The high lead vocal of guitarist Bailey Coe flies above Sideline’s blended harmonies in a pair of furiously up-tempo barnburners (“Digging My Own Grave” and “Roll On Blues”), providing a flavorful contrast to Troy Boone’s aggressive lead vocals and mandolin playing on the tragic love song “Amy.” Supple, energetic fiddling from Daniel Greeson spurs songs like “Square Dance Town” but also lends a haunting, mournful opening to “Return To Windy Mountain.”

Throughout, the band’s tight mix of power and dynamics is driven by the pocket and pulse of original member Steve Dilling’s award winning banjo and co-founder Jason Moore’s bass, while Cherryholmes, the third colleague at the group’s heart, dishes up impressive flatpicking from start to finish.

With a loaded national performance schedule and now their 5th studio album, Sideline continues to be a tour de force in bluegrass. Breaks To The Edge captures this power, making a statement that Sideline will continue to do what’s propelled them to this point. 

Pre-order Breaks To The Edge HERE.

Fri, 01/24/2020 - 10:24 am

With music that is part bluegrass and part roots rock with a dose of funk-influenced danceable rhythms, Fireside Collective is stylishly blurring the lines of traditional roots genres. The Asheville, North Carolina-based group is out to make a unique artistic statement through a diverse approach — one that has already gained the quintet a fervent fanbase and the attention of their peers.

On Elements, Fireside Collective blends the characteristic interplay of bluegrass instrumentation and harmonies with strong original material and exuberant energy. The album, now available for pre-order, will be released March 20.

Fireside Collective members Joe Cicero (guitar); Alex Genova (banjo); Jesse Iaquinto (mandolin); Tommy Maher (resonator guitar) and Carson White (upright bass) each bring a strong, original voice to his instrument, and the unique contributions of different lead and harmony vocalists complement the variety in the group’s songwriting.

Produced by Travis Book of the Infamous Stringdusters, Elements is distinctive, continuing to use a wide influence of sounds to create a body of work that belongs to Fireside Collective alone.

The album is preceded by two singles, “She Was An Angel” — premiered by The Bluegrass Situation — and “Don’t Stop Lovin’ Me,” which gained ground for the band with national radio airplay and critical acclaim. 

Brian Carroll of Red Line Roots noted, “Fireside Collective’s ‘Don’t Stop Lovin’ Me’ is bluegrassy twang with a soulful groove. The dobro lines running wild, the rhythm and chop keeping perfect time. There is such a vibe to this tune. It’s the expert blend of tradition with modern pizzaz that is impossible to not jive with and groove to. I may have found one of my favorite new-to-me bands here. Dig it folks. Dig it deep."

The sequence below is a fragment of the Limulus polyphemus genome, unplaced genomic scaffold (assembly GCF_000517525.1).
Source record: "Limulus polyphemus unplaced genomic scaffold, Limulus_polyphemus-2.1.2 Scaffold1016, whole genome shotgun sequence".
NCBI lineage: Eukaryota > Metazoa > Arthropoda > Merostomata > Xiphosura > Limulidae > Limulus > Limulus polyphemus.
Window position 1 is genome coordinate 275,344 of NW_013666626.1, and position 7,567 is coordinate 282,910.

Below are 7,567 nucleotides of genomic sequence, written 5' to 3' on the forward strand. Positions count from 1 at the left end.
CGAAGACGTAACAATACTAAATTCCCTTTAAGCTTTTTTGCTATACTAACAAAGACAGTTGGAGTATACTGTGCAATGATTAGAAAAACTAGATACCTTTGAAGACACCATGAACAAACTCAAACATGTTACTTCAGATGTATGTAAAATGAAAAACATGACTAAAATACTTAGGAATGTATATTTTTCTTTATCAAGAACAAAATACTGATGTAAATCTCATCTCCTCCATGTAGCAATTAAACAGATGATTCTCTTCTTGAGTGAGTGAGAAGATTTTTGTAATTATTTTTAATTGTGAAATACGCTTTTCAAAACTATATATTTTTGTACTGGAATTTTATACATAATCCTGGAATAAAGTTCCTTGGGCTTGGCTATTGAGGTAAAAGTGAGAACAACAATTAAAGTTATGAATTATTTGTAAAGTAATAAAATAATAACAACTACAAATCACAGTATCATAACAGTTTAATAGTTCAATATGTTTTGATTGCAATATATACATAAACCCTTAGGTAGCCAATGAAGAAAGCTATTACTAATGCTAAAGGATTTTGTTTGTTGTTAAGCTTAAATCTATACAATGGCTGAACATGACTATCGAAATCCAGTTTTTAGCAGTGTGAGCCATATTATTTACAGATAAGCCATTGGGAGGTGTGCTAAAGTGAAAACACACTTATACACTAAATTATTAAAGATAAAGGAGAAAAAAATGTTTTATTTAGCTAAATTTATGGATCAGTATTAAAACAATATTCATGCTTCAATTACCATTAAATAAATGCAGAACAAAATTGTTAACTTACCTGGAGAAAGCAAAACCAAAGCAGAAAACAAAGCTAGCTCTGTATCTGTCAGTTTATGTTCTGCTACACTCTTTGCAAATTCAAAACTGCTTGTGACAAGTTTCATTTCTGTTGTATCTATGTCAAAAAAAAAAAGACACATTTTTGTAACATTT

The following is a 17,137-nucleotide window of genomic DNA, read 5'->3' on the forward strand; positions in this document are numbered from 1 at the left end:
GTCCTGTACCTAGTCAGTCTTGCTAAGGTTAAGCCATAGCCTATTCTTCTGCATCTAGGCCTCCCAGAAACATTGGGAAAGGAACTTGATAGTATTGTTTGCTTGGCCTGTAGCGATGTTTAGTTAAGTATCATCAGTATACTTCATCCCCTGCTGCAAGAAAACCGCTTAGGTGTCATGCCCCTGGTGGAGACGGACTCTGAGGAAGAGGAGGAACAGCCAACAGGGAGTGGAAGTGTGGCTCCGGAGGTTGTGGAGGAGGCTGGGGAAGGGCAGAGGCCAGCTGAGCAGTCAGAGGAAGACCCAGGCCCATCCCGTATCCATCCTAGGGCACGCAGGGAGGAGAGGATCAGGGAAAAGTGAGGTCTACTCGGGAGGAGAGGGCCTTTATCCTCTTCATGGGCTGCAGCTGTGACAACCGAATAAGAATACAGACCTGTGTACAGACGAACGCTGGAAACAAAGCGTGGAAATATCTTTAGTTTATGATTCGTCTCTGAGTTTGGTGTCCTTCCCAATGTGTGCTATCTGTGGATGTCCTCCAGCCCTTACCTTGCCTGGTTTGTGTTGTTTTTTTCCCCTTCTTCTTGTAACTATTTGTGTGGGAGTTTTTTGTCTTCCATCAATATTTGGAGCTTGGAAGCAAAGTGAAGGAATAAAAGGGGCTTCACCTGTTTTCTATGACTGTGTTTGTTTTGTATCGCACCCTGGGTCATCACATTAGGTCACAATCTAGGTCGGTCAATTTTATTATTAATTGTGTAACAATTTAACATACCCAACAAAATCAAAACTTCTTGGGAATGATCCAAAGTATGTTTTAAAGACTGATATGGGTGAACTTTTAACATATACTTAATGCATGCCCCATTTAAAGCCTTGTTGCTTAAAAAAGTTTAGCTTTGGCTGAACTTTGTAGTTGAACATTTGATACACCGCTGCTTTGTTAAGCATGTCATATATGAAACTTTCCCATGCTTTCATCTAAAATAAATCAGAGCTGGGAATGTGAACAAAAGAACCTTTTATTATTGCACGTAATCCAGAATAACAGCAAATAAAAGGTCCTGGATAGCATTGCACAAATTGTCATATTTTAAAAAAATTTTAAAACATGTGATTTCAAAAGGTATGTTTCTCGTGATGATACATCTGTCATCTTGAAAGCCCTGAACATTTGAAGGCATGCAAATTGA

The groovy “Winding Road” and the funky “Bring It On Home” show what can be done with bluegrass instrumentation outside the genre’s conventions, while songs like “Waiting For Tennessee” and “High Time” capture the band’s ability to bring their live energy to recording.

“Circles” and “Done Deal” bring an introspective restlessness, accentuated by the former’s musical pointillism and the latter’s insistent, loping rhythm and regretful lyrics, and the instrumental, “Night Sky From Here,” shows off Fireside Collective’s mastery of moods with an ever-moving spotlight on each member in “breakdown” passages that alternate with driving bluegrass rhythms.

Elements announces the arrival of a band that has found its place in the contemporary era of roots music by both reflecting and shaping new sounds of the genre. Pre-order it HERE.

2/15: Athens, GA @ Georgia Theatre
2/21: Richmond, VA @ River City Roll
2/22: Norfolk, VA @ Smartmouth Brewing
3/13: Raleigh, NC @ The Pour House
3/14: Asheville, NC @ The Grey Eagle Tavern & Music Hall
3/20: Oak, FL @ Suwannee Spring Reunion Live
3/22: Decatur, GA @ Eddie's Attic
3/27: Johnson City, TN @ The Down Home
3/28: Yadkinville, NC @ Yadkin Cultural Arts Center
4/9:   Mansfield, PA @ Steadman Theatre at Mansfield University
4/10: Wellsboro, PA @ Deane Center Coolidge Theater
4/17: Harrodsburg, KY @ Terrapin Hill Festival
4/18: Greer, SC @ SpringSkunk Music Fest
4/24: Asheville, NC @ Hazel Robinson Amphitheatre
4/25: Wilkesboro, NC @ Merlefest

Sun, 09/13/2020 - 3:54 pm

Bluegrass sextet Sideline has been on a roll since “Thunder Dan,” the 2018 single that earned them the top spot on Bluegrass Today’s year-end airplay chart — and the Song of the Year trophy at 2019’s International Bluegrass Music Association Awards. They’ve released a string of hit singles, including the chart-topping “Crash Course In The Blues,” “Return To Windy Mountain,” “Digging My Own Grave” and a special version of “I’ll Live Again” that featured legendary southern gospel bass singer Ray Dean Reese, all drawn from the group’s latest album, Breaks To The Edge. Now, fresh from a visit to the recording studio, Sideline is back with their first new bluegrass single for the year, “Fast As I Can Crawl.”